Gradually add flour mixture to wet mixture, with mixer on low to medium speed, until batter is fully mixed. Fold in raisins first, then pineapple, then carrots, until evenly distributed throughout batter.

SONY DSC

Divide batter between pans and bake for 30 to 35 mins, until a cake tester inserted into the middle of cake comes out clean. Allow cakes to cool in pans for 10 minutes before inverting onto cooling rack to cool completely, about 1 hour.

SONY DSC

To make frosting, beat cream cheese and butter together with a mixer on high speed until blended. Add in milk, a little at a time, then gradually beat in sugar and vanilla until mixed. Note that this recipe will produce a cream cheese frosting that is on the tangier side, because no one in my family likes it to be terribly sweet. If you prefer yours on the sweeter side, add in about 1-2 more cups, a little at a time, tasting as you go until you reach your preferred level of sugar shock. Frost the top of one cake round, then top with second cake round and frost. Decorate how you wish and serve.

Sort of an inside joke-y cake topping, but I went for a vaguely Indian color scheme. Also was pressed for time :(
Sort of an inside joke-y cake topping, but I went for a vaguely Indian color scheme. Also was pressed for time 😦

Thoughts? I’m weirdly surprised at how well this went over with everyone. My dad being my dad, he did question why I’d spend the time baking something that seemed complicated to him from scratch…until he tasted it. In fact, everyone was really happy with the cake, from the tangy frosting to the rich, not-too-sweet actual cake. I was pretty damned shocked to hear that my parents, who aren’t really big sugar fiends (yes, I know, I also suspect I was adopted) polished off the rest of this cake a couple of days after dad’s birthday. You never cease to surprise me, Pops.

Categories
Classic Favorites Cookies Fancy Pantsy Holiday desserts Stuff Your Parents Would Like

Sugar and Spice. The Nice and Not Nice.

Some of the twelve of you who read this have probably noticed that I’m trying to post with a bit more frequency these days. I guess I’ve had a fire lit under me and am trying to keep this up, because I like fire. Wait.

My original intention was to have this post go up before Christmas, but some events transpired and it seems I couldn’t make that happen. My favorite professor died very recently. I think the most lovely tribute to him, in my eyes, has been how many other former students have called him their favorite in recent days. So many stories, so many fond memories, such a kind, kind person. In addition to many other small acts of kindness, he pushed me to take a massive risk by encouraging me to quit the most toxic “real world” job I’ve ever had, with no plan B on which to fall back. I would never have made that decision without him, because God knows I plan everything– I know exactly what I am having for breakfast, snack, lunch, snack, dinner, snack and dessert today. But I will never regret that decision, that very life-altering decision. And I will never be able to thank him again. My life’s not exactly glamorous, but it’s better than it was, better than it would have been, I’m sure, had I stayed in a position that had me crying and shaking on the regular. And it’s strange not to see him pop up on Gchat anymore. I remember thinking recently that it was odd that he wasn’t on anymore, wasn’t “wasting time as usual” as he’d humbly type out whenever I messaged him (while he was probably working on yet another acclaimed pop culture-heavy book). I remember telling myself I’d shoot him an email, convincing myself I’d swing by the English Department I worked at as a college student to say hello to some old friends one of these days, prof included. That’s time for you.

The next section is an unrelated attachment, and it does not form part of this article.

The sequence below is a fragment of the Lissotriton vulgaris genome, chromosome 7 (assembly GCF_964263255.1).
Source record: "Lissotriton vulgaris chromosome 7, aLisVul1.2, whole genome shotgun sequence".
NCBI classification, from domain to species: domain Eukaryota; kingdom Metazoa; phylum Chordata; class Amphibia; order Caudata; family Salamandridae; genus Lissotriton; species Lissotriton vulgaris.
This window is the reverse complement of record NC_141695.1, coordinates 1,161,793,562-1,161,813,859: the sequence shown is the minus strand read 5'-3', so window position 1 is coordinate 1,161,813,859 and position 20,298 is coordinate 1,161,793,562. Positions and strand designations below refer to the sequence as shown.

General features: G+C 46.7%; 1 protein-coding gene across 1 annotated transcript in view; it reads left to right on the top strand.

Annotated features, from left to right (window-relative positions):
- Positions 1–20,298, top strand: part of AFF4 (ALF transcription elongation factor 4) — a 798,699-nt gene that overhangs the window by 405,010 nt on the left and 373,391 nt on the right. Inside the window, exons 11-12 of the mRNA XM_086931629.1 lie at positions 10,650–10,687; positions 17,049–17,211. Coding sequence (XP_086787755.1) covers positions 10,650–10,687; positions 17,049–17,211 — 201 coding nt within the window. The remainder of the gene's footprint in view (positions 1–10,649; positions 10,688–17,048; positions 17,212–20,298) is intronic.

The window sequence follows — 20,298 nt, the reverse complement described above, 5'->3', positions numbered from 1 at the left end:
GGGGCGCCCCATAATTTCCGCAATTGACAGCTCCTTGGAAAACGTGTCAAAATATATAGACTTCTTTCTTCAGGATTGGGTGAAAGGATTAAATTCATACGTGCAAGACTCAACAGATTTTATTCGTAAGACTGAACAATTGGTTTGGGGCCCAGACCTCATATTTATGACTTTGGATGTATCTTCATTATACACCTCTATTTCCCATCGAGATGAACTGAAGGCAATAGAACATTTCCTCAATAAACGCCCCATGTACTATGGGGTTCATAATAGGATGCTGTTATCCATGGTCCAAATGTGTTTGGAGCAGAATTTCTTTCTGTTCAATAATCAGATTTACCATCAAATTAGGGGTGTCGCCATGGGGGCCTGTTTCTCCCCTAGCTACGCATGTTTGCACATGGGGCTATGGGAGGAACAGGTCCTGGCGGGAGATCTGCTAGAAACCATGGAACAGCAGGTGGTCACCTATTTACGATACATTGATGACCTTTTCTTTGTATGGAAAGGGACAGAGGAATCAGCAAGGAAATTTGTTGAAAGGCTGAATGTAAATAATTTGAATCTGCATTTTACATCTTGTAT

This is from a beach in Montauk. Maybe it's "the beach in Montauk," or maybe there's an actual name, but I am too lowly to know these things. Anyway, it was beautiful and freezing and I had to climb a lot of slippery rocks to get to that point, and it was worth it.
This is from a beach in Montauk. Maybe it’s “the beach in Montauk,” or maybe there’s an actual name, but I am too lowly to know these things. Anyway, it was beautiful and freezing and I had to climb a lot of slippery rocks to get to that point, and it was worth it.

I’m not going to go on and on about how you don’t know what you’ve got ’til it’s gone, or that time is precious, or that we’re all too damn busy with nonsense these days to see what’s really important. And it’s not because those things aren’t true– they are– but it’s because the best way to honor the too-rare happy, genuine, humble, hilarious people in life is to try to be all of those things. And I will. I will try.

Was that a New Year’s resolution? I don’t really believe in those, mostly because I’m terrible all year round and am always actively trying to make myself less terrible. If you drunkenly force me into giving you one at a party or something though, my answer will probably be to stop f*$%ing cursing so much. Except those various symbols won’t be there because I’ll be saying the f-word, the full word and not “eff star star star star -ing” to you. Some people say they think it’s charming to hear a lady curse. My boyfriend might once have been one of those people, but I think maybe he is not anymore. Or, at least, I don’t find all of the horrific, crass words that now make their way out of my brain and through my mouth to be charming anymore. And forget my parents. If they could disown my profane ass (Does it count as cursing if I’m trying to call myself a donkey?) at 28, I’m sure they would. That was very long. Don’t you now wish you never came up to me at this hypothetical party, imaginary drunken stranger?